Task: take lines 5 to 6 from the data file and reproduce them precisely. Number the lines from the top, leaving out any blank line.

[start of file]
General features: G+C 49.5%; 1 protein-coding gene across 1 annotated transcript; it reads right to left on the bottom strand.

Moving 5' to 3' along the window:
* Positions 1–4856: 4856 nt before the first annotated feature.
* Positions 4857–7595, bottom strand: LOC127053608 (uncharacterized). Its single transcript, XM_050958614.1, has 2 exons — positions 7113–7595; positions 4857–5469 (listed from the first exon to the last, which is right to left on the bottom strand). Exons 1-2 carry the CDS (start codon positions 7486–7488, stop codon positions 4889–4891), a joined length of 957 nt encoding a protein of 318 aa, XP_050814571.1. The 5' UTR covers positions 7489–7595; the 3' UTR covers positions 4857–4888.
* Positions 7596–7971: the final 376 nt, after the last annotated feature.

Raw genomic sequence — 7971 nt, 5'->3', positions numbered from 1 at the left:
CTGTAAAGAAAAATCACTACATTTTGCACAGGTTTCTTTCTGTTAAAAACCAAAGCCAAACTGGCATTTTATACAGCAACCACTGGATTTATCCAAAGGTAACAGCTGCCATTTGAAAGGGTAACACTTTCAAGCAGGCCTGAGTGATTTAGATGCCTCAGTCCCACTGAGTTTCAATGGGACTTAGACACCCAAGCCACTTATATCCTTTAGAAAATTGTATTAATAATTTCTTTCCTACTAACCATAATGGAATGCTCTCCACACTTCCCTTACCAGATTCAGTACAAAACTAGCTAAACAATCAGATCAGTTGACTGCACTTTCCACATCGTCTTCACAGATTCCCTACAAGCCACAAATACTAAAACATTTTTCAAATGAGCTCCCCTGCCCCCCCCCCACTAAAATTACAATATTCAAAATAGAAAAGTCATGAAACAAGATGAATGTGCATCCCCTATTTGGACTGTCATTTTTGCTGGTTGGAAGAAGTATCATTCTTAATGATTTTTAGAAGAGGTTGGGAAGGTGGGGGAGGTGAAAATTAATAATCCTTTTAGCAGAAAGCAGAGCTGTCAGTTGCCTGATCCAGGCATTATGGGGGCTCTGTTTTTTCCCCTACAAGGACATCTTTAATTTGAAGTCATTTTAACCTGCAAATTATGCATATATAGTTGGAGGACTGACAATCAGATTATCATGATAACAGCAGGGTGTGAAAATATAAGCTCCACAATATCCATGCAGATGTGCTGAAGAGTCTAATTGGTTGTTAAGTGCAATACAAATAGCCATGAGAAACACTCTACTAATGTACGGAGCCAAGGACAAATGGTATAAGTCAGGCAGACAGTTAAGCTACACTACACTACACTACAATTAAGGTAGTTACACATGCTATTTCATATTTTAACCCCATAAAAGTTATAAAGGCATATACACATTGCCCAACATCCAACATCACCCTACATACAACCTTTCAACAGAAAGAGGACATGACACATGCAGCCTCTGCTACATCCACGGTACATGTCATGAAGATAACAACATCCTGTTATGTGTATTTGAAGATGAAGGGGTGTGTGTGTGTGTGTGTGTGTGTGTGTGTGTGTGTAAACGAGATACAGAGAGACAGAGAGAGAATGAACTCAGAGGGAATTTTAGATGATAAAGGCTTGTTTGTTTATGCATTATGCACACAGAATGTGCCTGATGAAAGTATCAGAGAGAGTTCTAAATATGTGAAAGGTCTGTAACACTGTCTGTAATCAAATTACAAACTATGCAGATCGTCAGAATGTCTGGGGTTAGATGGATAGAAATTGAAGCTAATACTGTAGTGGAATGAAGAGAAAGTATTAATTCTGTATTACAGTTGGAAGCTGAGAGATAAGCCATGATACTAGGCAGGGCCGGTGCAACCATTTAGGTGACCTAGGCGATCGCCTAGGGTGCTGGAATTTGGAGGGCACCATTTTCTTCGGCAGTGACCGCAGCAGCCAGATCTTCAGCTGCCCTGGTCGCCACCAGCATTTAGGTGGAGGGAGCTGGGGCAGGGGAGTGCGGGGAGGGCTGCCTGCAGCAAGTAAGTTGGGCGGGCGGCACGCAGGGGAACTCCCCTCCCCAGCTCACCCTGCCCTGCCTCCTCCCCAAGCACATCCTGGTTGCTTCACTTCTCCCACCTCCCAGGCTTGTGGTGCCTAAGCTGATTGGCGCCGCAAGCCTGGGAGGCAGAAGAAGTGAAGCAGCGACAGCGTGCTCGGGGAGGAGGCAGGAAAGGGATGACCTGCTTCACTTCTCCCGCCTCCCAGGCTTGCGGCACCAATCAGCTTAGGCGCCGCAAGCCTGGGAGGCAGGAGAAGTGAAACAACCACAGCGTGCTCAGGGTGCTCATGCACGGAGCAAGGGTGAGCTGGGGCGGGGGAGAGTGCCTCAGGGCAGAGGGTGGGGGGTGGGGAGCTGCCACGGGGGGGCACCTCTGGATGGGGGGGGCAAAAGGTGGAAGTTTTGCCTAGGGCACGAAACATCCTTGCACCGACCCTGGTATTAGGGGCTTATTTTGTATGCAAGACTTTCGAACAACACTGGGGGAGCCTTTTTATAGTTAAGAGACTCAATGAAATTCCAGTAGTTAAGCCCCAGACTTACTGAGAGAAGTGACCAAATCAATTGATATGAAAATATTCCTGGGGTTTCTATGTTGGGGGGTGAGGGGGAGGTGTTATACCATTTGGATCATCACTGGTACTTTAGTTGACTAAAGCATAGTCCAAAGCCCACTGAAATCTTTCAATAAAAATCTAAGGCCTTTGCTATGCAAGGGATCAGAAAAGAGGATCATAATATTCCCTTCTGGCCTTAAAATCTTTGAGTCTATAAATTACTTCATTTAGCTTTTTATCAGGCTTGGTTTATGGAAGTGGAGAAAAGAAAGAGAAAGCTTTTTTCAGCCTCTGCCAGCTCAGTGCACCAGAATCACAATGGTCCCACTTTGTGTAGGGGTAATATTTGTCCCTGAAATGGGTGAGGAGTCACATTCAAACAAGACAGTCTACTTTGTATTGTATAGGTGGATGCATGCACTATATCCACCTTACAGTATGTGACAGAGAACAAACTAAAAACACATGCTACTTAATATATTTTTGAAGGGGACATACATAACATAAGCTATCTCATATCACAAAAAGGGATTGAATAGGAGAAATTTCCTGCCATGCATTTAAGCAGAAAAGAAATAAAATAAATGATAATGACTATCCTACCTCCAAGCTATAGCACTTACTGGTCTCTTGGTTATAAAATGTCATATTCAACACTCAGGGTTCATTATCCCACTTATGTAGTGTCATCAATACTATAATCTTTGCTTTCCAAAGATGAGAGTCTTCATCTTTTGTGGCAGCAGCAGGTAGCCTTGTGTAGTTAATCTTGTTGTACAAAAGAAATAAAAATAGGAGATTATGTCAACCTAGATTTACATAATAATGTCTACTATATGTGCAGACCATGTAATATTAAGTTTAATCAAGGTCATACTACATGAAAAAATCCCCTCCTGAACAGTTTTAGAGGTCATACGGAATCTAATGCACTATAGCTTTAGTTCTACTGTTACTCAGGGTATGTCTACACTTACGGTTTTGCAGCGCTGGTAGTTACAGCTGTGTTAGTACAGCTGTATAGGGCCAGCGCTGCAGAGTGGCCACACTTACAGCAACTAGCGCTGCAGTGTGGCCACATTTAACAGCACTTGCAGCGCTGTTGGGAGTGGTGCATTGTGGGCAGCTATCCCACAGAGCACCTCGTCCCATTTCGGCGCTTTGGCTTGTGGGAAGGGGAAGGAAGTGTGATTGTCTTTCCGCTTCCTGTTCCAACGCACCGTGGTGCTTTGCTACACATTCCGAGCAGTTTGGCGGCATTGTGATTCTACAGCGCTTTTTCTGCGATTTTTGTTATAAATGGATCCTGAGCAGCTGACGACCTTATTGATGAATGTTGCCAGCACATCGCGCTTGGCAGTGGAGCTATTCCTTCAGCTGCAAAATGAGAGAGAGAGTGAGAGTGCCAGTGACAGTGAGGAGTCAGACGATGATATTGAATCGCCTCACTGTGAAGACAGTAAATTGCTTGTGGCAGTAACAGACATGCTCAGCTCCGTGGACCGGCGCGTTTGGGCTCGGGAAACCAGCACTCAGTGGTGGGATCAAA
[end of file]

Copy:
* Positions 7596–7971: the final 376 nt, after the last annotated feature.

Raw genomic sequence — 7971 nt, 5'->3', positions numbered from 1 at the left: